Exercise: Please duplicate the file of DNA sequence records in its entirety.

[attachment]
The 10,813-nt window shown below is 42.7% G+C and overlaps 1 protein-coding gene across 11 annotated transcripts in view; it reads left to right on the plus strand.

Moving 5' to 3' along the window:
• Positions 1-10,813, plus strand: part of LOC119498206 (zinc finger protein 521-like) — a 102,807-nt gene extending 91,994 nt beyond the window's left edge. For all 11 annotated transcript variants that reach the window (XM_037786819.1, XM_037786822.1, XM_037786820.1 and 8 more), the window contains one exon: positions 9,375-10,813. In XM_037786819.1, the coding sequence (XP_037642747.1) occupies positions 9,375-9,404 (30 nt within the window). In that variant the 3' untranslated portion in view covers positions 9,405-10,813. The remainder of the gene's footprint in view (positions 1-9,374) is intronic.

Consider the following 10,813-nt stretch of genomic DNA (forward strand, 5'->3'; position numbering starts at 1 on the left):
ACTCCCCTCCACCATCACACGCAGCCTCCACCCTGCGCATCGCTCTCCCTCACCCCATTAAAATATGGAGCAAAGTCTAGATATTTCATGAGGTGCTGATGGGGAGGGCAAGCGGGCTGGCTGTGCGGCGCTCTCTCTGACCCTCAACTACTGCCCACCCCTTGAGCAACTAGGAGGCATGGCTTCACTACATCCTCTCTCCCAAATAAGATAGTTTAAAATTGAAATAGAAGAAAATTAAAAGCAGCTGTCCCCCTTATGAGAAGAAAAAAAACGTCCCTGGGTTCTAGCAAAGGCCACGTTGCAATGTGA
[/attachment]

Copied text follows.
The 10,813-nt window shown below is 42.7% G+C and overlaps 1 protein-coding gene across 11 annotated transcripts in view; it reads left to right on the plus strand.

Moving 5' to 3' along the window:
• Positions 1-10,813, plus strand: part of LOC119498206 (zinc finger protein 521-like) — a 102,807-nt gene extending 91,994 nt beyond the window's left edge. For all 11 annotated transcript variants that reach the window (XM_037786819.1, XM_037786822.1, XM_037786820.1 and 8 more), the window contains one exon: positions 9,375-10,813. In XM_037786819.1, the coding sequence (XP_037642747.1) occupies positions 9,375-9,404 (30 nt within the window). In that variant the 3' untranslated portion in view covers positions 9,405-10,813. The remainder of the gene's footprint in view (positions 1-9,374) is intronic.

Consider the following 10,813-nt stretch of genomic DNA (forward strand, 5'->3'; position numbering starts at 1 on the left):
ACTCCCCTCCACCATCACACGCAGCCTCCACCCTGCGCATCGCTCTCCCTCACCCCATTAAAATATGGAGCAAAGTCTAGATATTTCATGAGGTGCTGATGGGGAGGGCAAGCGGGCTGGCTGTGCGGCGCTCTCTCTGACCCTCAACTACTGCCCACCCCTTGAGCAACTAGGAGGCATGGCTTCACTACATCCTCTCTCCCAAATAAGATAGTTTAAAATTGAAATAGAAGAAAATTAAAAGCAGCTGTCCCCCTTATGAGAAGAAAAAAAACGTCCCTGGGTTCTAGCAAAGGCCACGTTGCAATGTGA